When a Powegrid transmission project is foreseen at, say, 70:30 debt equity ratio during construction, it is more of an annuity-based model, and more top-up is required so that the equity is released. If these transmission projects are transferred to an InvIT, debt refinancing occurs. In case of a solar project that is under development, the predictions of lenders are based on a 90 per cent probability that the sun will shine and the power will be generated. However, based on these projects’ one-year performance, it has been observed that the generation is greater than what was envisaged and thus, in order to harness this kind of cash flow, refinancing occurs. Besides, there are a few other deals taking place in port and telecom projects.
Debt refinancing avenues
In the future, the renewable energy industry will see an increase in the number of InvITs. This is because, in today’s renewable energy market, the majority of lenders are chasing projects that have SECI-based, NTPC-based or GUVNL-based PPAs, as this is where the bulk of financing happens. Individuals seeking to refinance a solar installation in Andhra Pradesh, Tamil Nadu, or Rajasthan on a standalone basis face severely restricted refinancing opportunities. This is due to the absence of a payment track record. However, from the standpoint of an InvIT or a private equity firm, a portfolio must be managed with mentioned returns to equity holders.
As a result, there is a possibility of a few SECI-based projects being blended with some of the discom projects in order to get a good return, and when a proposal for an aggregation comes up, the odds of achieving AAA rating or AA+ rating increase because of a cash flow pooling concept. This has occurred mostly in the road sector, but will soon happen in the renewables space as well.
Furthermore, evidently there is a focus on environmental, social and governance issues along with no carbon emission projects becoming institutionalised in the country. Gradually, green funds will come into the picture to pursue these types of projects, and while they are currently financing them on an individual project basis, they will also take the path currently taken by the road sector.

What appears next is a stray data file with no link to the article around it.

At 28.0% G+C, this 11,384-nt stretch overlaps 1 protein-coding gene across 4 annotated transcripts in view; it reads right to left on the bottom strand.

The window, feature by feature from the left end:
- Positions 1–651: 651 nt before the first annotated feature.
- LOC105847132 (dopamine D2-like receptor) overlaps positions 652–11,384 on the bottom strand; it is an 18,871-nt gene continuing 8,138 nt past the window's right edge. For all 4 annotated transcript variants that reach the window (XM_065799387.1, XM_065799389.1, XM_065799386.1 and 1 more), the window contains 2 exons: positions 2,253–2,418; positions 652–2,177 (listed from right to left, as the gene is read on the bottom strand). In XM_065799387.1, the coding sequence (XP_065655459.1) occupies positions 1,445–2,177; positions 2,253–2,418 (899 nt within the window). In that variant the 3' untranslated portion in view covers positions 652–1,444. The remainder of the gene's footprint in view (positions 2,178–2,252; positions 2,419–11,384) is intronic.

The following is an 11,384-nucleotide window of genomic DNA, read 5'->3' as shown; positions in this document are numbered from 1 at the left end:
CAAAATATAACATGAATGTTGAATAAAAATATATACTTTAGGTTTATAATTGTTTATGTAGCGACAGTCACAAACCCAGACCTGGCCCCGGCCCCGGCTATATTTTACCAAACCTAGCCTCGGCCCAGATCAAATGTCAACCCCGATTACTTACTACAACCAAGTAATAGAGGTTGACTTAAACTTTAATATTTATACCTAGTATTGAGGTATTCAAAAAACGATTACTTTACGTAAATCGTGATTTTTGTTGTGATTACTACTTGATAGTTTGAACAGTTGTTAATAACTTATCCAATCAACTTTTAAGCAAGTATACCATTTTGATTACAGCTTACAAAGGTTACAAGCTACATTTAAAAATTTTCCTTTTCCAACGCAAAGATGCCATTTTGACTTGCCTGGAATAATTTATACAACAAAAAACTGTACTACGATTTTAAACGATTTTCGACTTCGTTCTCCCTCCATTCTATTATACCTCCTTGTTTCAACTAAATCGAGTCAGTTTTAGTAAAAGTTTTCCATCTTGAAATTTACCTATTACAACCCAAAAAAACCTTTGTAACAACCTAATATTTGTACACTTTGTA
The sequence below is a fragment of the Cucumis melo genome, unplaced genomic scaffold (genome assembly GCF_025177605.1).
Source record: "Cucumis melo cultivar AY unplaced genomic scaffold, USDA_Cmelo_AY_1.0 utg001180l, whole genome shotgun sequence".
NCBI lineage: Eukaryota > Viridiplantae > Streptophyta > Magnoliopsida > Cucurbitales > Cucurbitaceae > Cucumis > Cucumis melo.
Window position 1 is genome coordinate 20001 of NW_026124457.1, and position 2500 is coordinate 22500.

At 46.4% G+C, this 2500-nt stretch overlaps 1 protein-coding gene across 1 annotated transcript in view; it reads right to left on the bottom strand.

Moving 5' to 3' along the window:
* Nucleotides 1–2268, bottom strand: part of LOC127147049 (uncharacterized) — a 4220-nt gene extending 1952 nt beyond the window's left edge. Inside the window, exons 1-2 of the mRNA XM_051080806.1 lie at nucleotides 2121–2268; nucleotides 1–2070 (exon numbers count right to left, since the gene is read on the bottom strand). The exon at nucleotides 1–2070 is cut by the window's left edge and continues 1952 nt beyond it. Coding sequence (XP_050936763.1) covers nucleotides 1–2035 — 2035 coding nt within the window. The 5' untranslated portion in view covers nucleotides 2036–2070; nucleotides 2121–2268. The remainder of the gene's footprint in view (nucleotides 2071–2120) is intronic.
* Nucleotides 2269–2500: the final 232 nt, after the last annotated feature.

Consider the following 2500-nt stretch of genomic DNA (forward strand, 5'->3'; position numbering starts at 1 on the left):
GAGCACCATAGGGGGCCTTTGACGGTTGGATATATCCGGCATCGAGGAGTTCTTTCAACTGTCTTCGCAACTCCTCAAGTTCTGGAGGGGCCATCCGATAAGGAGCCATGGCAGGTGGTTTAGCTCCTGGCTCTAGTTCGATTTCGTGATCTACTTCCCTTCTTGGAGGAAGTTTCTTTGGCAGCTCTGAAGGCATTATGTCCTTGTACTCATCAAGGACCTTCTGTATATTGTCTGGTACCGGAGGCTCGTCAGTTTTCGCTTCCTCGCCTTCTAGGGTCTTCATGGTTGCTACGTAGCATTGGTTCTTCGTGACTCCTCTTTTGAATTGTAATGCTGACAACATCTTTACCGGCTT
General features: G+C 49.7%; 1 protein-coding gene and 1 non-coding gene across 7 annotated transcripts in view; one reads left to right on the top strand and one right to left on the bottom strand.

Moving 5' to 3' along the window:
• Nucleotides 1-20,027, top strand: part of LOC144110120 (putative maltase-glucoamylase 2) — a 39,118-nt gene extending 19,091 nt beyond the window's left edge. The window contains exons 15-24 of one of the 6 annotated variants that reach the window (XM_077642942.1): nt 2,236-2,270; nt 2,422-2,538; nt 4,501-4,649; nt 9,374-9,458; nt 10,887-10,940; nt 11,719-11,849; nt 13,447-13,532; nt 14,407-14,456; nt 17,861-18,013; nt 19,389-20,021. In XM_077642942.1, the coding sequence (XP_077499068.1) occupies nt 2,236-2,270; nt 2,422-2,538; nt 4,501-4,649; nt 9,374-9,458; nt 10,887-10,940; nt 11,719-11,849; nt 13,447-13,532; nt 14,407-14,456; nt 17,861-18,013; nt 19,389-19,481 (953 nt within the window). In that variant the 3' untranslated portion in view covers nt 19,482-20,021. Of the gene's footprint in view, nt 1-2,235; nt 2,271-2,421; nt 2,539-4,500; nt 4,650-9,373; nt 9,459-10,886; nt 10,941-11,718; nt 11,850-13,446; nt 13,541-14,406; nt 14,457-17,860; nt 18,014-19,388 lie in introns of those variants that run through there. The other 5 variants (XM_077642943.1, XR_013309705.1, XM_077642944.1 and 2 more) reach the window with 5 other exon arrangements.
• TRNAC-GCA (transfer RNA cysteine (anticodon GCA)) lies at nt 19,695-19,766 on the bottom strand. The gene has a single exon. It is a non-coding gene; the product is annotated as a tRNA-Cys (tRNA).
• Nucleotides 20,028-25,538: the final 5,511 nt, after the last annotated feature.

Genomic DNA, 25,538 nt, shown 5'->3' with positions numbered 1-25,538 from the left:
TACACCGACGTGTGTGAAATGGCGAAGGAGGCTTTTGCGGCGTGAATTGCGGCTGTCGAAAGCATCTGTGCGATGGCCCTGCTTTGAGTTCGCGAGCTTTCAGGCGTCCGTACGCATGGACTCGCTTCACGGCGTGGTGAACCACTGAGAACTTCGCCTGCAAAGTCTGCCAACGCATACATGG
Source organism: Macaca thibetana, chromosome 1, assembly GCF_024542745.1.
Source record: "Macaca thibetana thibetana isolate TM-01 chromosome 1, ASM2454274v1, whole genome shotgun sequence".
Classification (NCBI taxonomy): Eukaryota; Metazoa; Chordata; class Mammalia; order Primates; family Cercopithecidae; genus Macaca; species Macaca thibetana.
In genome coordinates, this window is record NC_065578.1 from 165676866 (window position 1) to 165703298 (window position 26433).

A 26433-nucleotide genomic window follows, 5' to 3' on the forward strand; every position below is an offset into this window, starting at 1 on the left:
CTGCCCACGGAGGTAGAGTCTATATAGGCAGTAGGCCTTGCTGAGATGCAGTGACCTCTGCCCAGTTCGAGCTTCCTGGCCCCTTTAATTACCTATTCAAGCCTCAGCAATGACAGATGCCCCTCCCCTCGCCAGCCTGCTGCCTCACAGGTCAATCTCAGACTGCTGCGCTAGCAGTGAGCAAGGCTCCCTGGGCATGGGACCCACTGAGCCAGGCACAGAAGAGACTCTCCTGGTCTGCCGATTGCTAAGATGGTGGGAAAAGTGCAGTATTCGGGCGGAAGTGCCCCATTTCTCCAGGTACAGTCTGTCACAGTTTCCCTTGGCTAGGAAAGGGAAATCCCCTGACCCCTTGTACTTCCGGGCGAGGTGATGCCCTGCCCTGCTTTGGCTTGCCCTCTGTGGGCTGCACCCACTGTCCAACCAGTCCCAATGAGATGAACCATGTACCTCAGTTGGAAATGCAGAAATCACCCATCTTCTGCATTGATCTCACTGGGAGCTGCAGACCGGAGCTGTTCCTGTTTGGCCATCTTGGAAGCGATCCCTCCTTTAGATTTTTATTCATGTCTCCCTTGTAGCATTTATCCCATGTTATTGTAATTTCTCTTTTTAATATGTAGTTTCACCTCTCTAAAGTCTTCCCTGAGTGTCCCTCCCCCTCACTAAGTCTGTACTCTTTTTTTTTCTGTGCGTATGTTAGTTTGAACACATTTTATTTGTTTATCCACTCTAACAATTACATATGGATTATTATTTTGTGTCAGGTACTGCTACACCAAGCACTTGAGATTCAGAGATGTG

Going forward, as InvITs are analysed more closely, a concern arises. According to regulations, any listed InvIT that needs to raise debt greater than 49 per cent of the asset value must have an AAA rating, which requires meeting extremely stringent covenants such as the debt service coverage ratio. It is uncertain how long InvITs will continue the AAA rating. Besides, once the assets move beyond the SECI or NTPC counterparty, down to discoms, it may be challenging.
Taking into consideration a situation where debt levels are restricted at the InvIT level, the unit holders will take a hit as they suffer a lower leverage. There is a need for evaluation that must take place on a case-to-case basis to recognise the quantum of the debt refinancing potential.
The initial InvITs were only funded by private banks like ICICI Bank and Axis Bank. The State Bank of India (SBI) has recently emerged as a major player. Barring this, there is a limited number of public sector banks, private banks, infrastructure debt funds and mutual funds available in the market. There has been limited participation from the Employees Provident Fund Organisation. Life Insurance Corporation of India is also yet to participate and invest in the product.
The Securities and Exchange Board of India has created an enabling regulatory framework for InvITs, instilling confidence among all stakeholders. There are two forms of listed InvITs – private listed InvITs and public listed InvITs. For privately listed InvITs, one possibility is to eliminate the requirement of high leverage and AAA rating. It should be discussed between unit holders and lenders, who have their own underwriting committees.
Based on a panel discussion among Subhendu Moitra, Chief Credit Officer, IIFCL; Vishal Gupta, Senior Vice-President, SBI Capital Markets Limited; Prashant Murkute, Vice-President and Group Head of Corporate Credit Department, Axis Bank; and Akshay Gupta, Executive Director, Infrastructure Funds, Kotak Investment Advisors Limited at a recent Indian Infrastructure webinar on debt refinancing.